Somewhere early in the journey I plateaued with my own gender identity and felt very comfortable in my skin as the dyke butch I revealed to the world. One day in our process Kris and I had a conversation about pronouns. I knew it didn’t feel right to use female pronouns any longer with Kris – so I nagged him about it like any good wife would do. Finally, we talked, over email I believe, and he finally told me that he did in fact feel more comfortable identified with male pronouns. I did have some trouble at first; just like breaking an old habit, but He, Him, and His did actually come easy for me to begin using.
Husband took a little longer because “husband” was the changing to MY sexual identity. I previously identified as lesbian for ten years. Having a husband changed all of that for me. How did I deal with it? Well, one day I found the word queer and embraced the living shit out it. I was a queer. I was attracted to many different people and I was definitely attracted to my HUSBAND in all his transition glory. I finally had the courage to call him husband during a very hot session in our bed - holding true to how we, as a couple, work things out. I think more people should find their courage in the sheets.
Kris continued on with testosterone cream and then the shots. After I felt I had reached my own identity, I still felt very much a part of Kris’ continued transition. Around this point in our experience, for Kris, it seemed to become a lot less about gender fuckery and more about really and truly becoming a man. I realized this right away (what I had actually knew all along), but it became even clearer to me when he found out that he was going to have top surgery.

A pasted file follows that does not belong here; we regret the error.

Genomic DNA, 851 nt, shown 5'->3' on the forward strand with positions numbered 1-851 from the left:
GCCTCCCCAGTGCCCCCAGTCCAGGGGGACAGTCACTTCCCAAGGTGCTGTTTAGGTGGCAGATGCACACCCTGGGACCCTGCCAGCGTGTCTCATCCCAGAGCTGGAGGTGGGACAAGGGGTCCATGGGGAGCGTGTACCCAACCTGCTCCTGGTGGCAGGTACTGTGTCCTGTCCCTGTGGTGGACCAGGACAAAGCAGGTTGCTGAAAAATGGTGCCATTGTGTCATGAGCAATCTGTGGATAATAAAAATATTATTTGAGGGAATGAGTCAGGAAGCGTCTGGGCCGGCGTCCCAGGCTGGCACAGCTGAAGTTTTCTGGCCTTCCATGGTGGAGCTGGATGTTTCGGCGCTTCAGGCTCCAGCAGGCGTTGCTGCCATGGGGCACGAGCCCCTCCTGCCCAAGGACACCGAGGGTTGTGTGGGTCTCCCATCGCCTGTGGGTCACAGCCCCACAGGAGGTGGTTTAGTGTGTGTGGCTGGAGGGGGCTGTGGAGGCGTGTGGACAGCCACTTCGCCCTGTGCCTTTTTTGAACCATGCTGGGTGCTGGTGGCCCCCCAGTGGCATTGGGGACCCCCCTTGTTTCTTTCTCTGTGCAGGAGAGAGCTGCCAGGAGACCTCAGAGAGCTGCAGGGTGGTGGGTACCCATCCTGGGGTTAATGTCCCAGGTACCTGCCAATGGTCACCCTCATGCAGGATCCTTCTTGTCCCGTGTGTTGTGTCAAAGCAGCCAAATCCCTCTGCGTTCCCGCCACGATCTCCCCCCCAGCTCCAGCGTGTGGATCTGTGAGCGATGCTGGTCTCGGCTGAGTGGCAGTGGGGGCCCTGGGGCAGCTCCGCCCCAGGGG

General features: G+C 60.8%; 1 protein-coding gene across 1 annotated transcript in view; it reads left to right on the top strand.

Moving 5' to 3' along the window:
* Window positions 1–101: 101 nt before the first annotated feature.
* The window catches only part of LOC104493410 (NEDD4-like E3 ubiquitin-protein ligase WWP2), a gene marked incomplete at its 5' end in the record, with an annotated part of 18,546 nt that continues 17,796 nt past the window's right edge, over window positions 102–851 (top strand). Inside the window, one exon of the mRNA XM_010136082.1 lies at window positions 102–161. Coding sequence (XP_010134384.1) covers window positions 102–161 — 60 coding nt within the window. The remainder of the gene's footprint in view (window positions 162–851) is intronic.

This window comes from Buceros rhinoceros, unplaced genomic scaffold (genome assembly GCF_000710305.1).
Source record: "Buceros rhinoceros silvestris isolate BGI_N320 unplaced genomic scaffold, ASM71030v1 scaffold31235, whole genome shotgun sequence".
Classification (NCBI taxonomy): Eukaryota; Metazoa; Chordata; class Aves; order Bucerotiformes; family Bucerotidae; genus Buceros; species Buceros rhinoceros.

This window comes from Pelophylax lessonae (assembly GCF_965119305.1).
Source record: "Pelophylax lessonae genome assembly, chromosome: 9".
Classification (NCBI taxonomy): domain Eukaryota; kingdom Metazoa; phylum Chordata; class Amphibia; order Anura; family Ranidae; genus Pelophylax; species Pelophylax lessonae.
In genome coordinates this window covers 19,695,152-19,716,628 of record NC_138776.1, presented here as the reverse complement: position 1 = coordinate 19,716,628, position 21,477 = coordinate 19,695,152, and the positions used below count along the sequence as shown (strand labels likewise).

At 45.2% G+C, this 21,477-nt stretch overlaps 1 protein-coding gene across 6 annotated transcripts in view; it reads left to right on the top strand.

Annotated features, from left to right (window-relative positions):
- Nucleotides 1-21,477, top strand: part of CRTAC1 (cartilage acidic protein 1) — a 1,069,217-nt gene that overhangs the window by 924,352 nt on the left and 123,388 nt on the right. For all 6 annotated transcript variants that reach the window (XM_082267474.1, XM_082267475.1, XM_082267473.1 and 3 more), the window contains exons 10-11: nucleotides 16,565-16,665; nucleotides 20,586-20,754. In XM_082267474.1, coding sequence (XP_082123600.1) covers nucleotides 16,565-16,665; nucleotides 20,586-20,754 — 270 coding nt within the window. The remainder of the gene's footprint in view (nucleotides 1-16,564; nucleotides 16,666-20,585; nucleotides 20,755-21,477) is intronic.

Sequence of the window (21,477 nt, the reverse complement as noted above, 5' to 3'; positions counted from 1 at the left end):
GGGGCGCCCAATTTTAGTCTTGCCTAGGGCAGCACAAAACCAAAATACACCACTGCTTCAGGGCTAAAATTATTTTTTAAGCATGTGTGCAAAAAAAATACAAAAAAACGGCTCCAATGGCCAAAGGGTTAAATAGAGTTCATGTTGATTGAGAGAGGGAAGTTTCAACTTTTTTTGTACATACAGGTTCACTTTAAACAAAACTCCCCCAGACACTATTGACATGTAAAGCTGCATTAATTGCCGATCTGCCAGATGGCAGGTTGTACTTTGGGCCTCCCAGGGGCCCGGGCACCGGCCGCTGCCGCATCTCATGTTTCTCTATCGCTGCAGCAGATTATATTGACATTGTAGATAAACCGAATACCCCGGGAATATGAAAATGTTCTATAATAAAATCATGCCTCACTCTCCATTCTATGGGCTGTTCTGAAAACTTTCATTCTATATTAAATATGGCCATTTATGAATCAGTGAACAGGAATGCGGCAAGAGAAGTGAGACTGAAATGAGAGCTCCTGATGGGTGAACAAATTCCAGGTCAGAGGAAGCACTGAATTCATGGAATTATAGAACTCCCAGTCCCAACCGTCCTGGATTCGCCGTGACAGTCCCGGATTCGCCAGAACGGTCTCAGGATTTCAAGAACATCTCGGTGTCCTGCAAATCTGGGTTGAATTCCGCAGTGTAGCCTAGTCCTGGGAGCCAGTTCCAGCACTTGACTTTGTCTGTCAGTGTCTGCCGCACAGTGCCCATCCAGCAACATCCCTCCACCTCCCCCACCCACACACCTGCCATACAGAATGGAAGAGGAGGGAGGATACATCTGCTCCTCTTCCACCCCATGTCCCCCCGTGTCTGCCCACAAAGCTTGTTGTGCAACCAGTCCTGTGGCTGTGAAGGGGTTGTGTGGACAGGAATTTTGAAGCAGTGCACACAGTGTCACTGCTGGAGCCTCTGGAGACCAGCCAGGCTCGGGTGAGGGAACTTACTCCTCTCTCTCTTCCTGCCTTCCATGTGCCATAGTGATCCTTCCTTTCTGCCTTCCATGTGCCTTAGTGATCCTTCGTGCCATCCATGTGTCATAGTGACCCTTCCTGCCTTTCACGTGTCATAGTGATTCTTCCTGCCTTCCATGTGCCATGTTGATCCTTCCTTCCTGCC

If anyone has disbelief about the authenticity of a FTM transition, I am here to tell you from experience I knew my husband was the real deal. I watched and comforted him though his breakdowns because he had to live with breasts. His breasts are bound and hidden, but they are so large that enduring a double bind with bruises and rashes is essential – even in the middle of the New Mexican summer. Imagine wearing a diving suit under your clothes. Every. Single. Day. The day that Kris found out that he was going to have top surgery will always be memorable. I was by his side as I watched a new sense of self come into him and the happiness flow out of him. He truly was the happiest I had seen him in a while. No more binders. It was perfect timing because his facial hair had just began coming in too.
I feel we will always be going through it together. I am always plugged in and a part of all ups and downs surrounding the stages of his transition. I use words like “we” and “us” when I describe to others what he is going through. I just committed, even before we got married, my heart just committed to the idea of us together. Sometimes people ask me how I am able to handle all of it. I have never seen Kris’s transition as something I had to handle. I have only seen it as I was doing what he had been doing all along for me – helping me become a better person. We are just a little more literal than the average couple becoming a better person inside their marriage.
Kris’s transition isn’t over and our marriage is still young. I expect more to come as his transition continues and we grow as a queer, fantastically colorful couple. We are as different as we are similar to any other family. We couldn’t live any other way – and we won’t. YOLO.
Kris 2 days post top surgery
9 days post surgery
12 days post surgery. Kris is getting his testosterone shot. He will have to get a shot every week for the rest of his life.
Vocabulary: Click on the word for definition
FTM Female to Male
MTF Male to Female